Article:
No Newt is good Newt

 

 

Ryan Bendinelli

Newt Gingrich was one of the most intelligent politicians America ever saw. His efforts to retake the House of Representatives for Republicans in 1994 demonstrated a true understanding of what the people wanted. Gingrich spearheaded efforts for reform in Washington, especially in seeking openness in Congressional committee meetings. He was willing to identify members of both parties who had abused their positions, particularly in a 1990 banking scandal.

If any particular face is associated with the term “vast right-wing conspiracy,” it is that of the former speaker. Conservatives and liberals can rest easy knowing that Gingrich will not be running for president in 2008.

The battle between Gingrich and Democratic frontrunner Hillary Clinton would have been a dream come true for columnists and political operatives. All of the major news outlets would re-run the tapes from the impeachment proceedings. The stories of Clinton’s proposals for universalized healthcare – and Gingrich’s attacks on big government – would be back in the air. Bad blood is a gross misrepresentation of the rivalry between the two. There is a better chance that Satan will beg God for forgiveness before Gingrich and Clinton sit down for coffee.

A competition between Gingrich and Clinton would be too personal. If there is any sign of decency and principle left in Washington, it would be thrown away by an election whose entire purpose would be vindication. For Gingrich, it would be the return to glory after his downfall from the role of Speaker of the House.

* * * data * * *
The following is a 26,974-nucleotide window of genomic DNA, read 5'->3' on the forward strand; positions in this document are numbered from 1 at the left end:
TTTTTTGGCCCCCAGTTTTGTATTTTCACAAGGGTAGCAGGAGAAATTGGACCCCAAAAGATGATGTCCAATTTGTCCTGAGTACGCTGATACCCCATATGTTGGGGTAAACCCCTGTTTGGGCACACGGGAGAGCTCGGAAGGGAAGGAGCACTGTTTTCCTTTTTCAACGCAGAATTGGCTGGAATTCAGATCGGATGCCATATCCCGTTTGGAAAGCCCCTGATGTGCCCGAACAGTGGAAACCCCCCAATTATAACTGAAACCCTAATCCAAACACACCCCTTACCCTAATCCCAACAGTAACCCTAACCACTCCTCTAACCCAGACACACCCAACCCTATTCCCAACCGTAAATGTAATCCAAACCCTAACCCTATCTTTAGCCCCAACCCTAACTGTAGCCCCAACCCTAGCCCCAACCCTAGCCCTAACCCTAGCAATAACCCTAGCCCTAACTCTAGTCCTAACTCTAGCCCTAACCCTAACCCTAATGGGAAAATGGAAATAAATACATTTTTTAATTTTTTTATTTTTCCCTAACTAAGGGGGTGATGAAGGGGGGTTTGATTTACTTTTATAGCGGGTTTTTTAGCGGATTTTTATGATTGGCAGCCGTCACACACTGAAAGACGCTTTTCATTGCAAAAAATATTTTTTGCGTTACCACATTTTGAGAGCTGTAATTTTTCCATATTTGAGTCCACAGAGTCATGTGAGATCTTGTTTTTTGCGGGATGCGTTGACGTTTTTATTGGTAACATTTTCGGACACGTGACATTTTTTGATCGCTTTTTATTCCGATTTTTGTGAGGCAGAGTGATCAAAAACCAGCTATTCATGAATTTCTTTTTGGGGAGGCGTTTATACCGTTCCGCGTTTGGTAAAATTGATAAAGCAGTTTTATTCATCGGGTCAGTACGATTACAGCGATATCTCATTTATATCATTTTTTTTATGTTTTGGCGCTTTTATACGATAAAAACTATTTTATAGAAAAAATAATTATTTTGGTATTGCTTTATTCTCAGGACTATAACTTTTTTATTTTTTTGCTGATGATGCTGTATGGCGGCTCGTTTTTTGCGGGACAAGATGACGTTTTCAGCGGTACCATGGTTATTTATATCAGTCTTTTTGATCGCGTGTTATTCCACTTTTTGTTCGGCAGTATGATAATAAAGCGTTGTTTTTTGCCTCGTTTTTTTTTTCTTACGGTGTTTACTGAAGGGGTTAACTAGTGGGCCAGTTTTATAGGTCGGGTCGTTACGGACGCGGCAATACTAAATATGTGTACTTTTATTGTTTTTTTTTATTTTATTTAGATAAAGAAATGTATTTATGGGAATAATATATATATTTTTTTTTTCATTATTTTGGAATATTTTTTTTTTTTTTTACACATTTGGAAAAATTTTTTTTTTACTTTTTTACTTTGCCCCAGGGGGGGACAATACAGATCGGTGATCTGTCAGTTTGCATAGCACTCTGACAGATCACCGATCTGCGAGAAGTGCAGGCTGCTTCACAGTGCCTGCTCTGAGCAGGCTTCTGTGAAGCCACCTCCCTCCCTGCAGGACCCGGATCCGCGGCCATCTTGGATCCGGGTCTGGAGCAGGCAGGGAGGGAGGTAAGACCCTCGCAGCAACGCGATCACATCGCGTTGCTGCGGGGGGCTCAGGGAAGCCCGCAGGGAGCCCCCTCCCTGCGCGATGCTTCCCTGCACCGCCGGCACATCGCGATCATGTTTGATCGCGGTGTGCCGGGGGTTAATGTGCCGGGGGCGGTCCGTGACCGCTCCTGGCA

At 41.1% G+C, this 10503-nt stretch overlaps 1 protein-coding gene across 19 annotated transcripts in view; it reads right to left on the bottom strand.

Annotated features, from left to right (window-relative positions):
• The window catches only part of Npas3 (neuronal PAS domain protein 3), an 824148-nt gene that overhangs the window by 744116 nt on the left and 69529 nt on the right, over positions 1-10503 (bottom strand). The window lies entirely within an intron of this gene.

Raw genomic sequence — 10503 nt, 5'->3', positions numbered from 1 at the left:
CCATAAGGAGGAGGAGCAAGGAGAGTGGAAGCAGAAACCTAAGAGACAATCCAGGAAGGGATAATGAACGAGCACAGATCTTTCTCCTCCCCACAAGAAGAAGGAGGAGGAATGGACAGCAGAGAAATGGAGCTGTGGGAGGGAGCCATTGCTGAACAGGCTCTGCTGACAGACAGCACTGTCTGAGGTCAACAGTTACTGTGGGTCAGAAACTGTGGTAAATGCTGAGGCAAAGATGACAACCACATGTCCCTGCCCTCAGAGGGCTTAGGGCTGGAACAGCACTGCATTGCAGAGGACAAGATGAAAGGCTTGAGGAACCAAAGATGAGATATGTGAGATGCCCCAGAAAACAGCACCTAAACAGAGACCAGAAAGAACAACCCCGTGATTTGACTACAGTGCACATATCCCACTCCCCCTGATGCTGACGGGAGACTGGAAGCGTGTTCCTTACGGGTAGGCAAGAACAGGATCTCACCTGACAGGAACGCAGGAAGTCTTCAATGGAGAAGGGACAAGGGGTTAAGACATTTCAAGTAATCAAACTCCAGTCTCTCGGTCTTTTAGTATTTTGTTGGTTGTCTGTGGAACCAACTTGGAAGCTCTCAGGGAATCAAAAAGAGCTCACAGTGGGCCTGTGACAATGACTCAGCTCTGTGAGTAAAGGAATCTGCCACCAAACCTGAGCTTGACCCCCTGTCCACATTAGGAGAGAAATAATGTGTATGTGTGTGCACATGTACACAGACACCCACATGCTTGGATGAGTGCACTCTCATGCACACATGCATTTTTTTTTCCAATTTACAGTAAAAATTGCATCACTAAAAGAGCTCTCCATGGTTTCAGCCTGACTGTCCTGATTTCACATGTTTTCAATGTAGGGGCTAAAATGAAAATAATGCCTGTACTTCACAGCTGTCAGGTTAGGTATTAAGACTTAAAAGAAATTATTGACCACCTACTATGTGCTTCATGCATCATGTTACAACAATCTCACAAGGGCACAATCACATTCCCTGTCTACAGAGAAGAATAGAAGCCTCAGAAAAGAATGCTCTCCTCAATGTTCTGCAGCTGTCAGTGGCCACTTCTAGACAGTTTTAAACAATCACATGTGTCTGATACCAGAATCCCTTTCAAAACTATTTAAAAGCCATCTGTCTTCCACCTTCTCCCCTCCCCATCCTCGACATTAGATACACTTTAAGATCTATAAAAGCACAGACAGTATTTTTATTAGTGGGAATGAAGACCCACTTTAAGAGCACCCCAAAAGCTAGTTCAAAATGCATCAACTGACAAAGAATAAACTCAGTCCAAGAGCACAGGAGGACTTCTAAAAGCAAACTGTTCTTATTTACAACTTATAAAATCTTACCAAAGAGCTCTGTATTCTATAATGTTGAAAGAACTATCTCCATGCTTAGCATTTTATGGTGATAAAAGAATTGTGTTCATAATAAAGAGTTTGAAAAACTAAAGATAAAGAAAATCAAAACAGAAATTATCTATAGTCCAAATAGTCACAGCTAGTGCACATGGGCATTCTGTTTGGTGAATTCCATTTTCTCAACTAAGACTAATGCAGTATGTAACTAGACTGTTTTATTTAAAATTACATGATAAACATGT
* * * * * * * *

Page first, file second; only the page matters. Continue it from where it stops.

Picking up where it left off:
For Clinton, it would be revenge on the man who viciously pursued her husband. It would be a chance to remind America that Gingrich himself had been cheating on his wife, even as he criminalized Bill Clinton. The battle between Gingrich and Clinton would have nothing to do with the United States of America, or its best interest. As much fun as it would be to write about, it would be terrible for the country.

In the Oct. 8 issue of Newsweek, Mitt Romney spoke openly about Clinton in her role as the leading candidate for the Democratic nomination. He said one of the most mature things a politician can say, especially in an already intense race for the presidency: “Republicans and our philosophy will make the nation stronger and more prosperous and peaceful than would the opposition. I don’t think Clinton is aimed in the right direction. I respect her as a thinking person. I’d love to debate her. Look forward to it. But I think our party has the right answers.” No personal attack. No mention of past failures. It is a simple expression that he believes his own ideas are stronger.

America needs attitudes similar to those of Romney. He even went so far as to criticize his own party, saying that it needs to clean up its own act and restore the trust the American people placed in the GOP. Romney noted there are clear problems in American politics, especially with earmark abuses and mismanagement of the Iraq war. Oddly enough, Romney sounded like Gingrich in 1994.

This shows how important fresh faces are. An old idea can become new again and carry the same effectiveness without the baggage of the past.

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Ryan Bendinelli is a senior political science major from Millington, N.J. He can be reached at [email protected]